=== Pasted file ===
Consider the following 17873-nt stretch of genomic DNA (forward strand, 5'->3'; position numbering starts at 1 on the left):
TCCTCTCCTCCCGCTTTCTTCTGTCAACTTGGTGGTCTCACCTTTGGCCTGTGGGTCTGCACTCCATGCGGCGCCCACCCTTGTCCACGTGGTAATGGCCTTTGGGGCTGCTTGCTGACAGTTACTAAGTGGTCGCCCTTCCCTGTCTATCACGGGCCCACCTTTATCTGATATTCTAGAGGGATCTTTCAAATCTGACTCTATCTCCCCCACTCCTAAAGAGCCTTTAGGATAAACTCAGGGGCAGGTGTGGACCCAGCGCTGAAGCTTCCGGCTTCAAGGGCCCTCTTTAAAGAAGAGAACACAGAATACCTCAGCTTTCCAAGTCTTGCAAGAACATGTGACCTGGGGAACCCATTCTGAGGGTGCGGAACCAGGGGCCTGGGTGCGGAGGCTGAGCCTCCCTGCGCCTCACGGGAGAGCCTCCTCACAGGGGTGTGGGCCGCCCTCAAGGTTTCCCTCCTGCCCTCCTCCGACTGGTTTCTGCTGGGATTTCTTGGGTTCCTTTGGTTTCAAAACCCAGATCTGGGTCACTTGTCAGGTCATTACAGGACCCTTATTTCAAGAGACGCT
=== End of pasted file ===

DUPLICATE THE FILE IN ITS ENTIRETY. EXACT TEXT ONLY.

Consider the following 17873-nt stretch of genomic DNA (forward strand, 5'->3'; position numbering starts at 1 on the left):
TCCTCTCCTCCCGCTTTCTTCTGTCAACTTGGTGGTCTCACCTTTGGCCTGTGGGTCTGCACTCCATGCGGCGCCCACCCTTGTCCACGTGGTAATGGCCTTTGGGGCTGCTTGCTGACAGTTACTAAGTGGTCGCCCTTCCCTGTCTATCACGGGCCCACCTTTATCTGATATTCTAGAGGGATCTTTCAAATCTGACTCTATCTCCCCCACTCCTAAAGAGCCTTTAGGATAAACTCAGGGGCAGGTGTGGACCCAGCGCTGAAGCTTCCGGCTTCAAGGGCCCTCTTTAAAGAAGAGAACACAGAATACCTCAGCTTTCCAAGTCTTGCAAGAACATGTGACCTGGGGAACCCATTCTGAGGGTGCGGAACCAGGGGCCTGGGTGCGGAGGCTGAGCCTCCCTGCGCCTCACGGGAGAGCCTCCTCACAGGGGTGTGGGCCGCCCTCAAGGTTTCCCTCCTGCCCTCCTCCGACTGGTTTCTGCTGGGATTTCTTGGGTTCCTTTGGTTTCAAAACCCAGATCTGGGTCACTTGTCAGGTCATTACAGGACCCTTATTTCAAGAGACGCT